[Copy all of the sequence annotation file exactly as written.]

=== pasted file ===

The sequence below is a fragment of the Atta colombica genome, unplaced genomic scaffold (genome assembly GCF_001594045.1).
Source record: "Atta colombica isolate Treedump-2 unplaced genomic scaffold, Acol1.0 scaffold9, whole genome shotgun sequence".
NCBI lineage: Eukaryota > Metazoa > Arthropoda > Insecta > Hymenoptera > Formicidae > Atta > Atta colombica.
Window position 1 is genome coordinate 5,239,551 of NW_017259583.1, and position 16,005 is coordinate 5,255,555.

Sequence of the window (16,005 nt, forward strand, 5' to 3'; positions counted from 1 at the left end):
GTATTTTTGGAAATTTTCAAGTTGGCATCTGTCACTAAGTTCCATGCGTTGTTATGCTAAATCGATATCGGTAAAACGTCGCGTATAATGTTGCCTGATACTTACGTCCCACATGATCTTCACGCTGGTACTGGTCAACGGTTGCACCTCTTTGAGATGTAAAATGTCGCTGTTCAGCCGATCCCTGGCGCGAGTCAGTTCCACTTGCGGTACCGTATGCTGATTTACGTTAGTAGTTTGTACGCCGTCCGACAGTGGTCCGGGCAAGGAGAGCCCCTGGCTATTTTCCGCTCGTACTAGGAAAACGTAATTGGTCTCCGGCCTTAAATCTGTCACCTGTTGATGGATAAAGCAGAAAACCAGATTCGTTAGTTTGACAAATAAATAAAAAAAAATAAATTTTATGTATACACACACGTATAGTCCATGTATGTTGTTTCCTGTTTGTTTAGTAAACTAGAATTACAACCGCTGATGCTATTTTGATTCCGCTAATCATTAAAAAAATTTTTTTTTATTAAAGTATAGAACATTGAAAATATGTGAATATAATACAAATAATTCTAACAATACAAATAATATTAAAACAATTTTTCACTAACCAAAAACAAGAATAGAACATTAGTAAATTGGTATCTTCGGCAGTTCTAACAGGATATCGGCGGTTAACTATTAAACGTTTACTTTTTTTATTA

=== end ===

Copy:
The sequence below is a fragment of the Atta colombica genome, unplaced genomic scaffold (genome assembly GCF_001594045.1).
Source record: "Atta colombica isolate Treedump-2 unplaced genomic scaffold, Acol1.0 scaffold9, whole genome shotgun sequence".
NCBI lineage: Eukaryota > Metazoa > Arthropoda > Insecta > Hymenoptera > Formicidae > Atta > Atta colombica.
Window position 1 is genome coordinate 5,239,551 of NW_017259583.1, and position 16,005 is coordinate 5,255,555.

Sequence of the window (16,005 nt, forward strand, 5' to 3'; positions counted from 1 at the left end):
GTATTTTTGGAAATTTTCAAGTTGGCATCTGTCACTAAGTTCCATGCGTTGTTATGCTAAATCGATATCGGTAAAACGTCGCGTATAATGTTGCCTGATACTTACGTCCCACATGATCTTCACGCTGGTACTGGTCAACGGTTGCACCTCTTTGAGATGTAAAATGTCGCTGTTCAGCCGATCCCTGGCGCGAGTCAGTTCCACTTGCGGTACCGTATGCTGATTTACGTTAGTAGTTTGTACGCCGTCCGACAGTGGTCCGGGCAAGGAGAGCCCCTGGCTATTTTCCGCTCGTACTAGGAAAACGTAATTGGTCTCCGGCCTTAAATCTGTCACCTGTTGATGGATAAAGCAGAAAACCAGATTCGTTAGTTTGACAAATAAATAAAAAAAAATAAATTTTATGTATACACACACGTATAGTCCATGTATGTTGTTTCCTGTTTGTTTAGTAAACTAGAATTACAACCGCTGATGCTATTTTGATTCCGCTAATCATTAAAAAAATTTTTTTTTATTAAAGTATAGAACATTGAAAATATGTGAATATAATACAAATAATTCTAACAATACAAATAATATTAAAACAATTTTTCACTAACCAAAAACAAGAATAGAACATTAGTAAATTGGTATCTTCGGCAGTTCTAACAGGATATCGGCGGTTAACTATTAAACGTTTACTTTTTTTATTA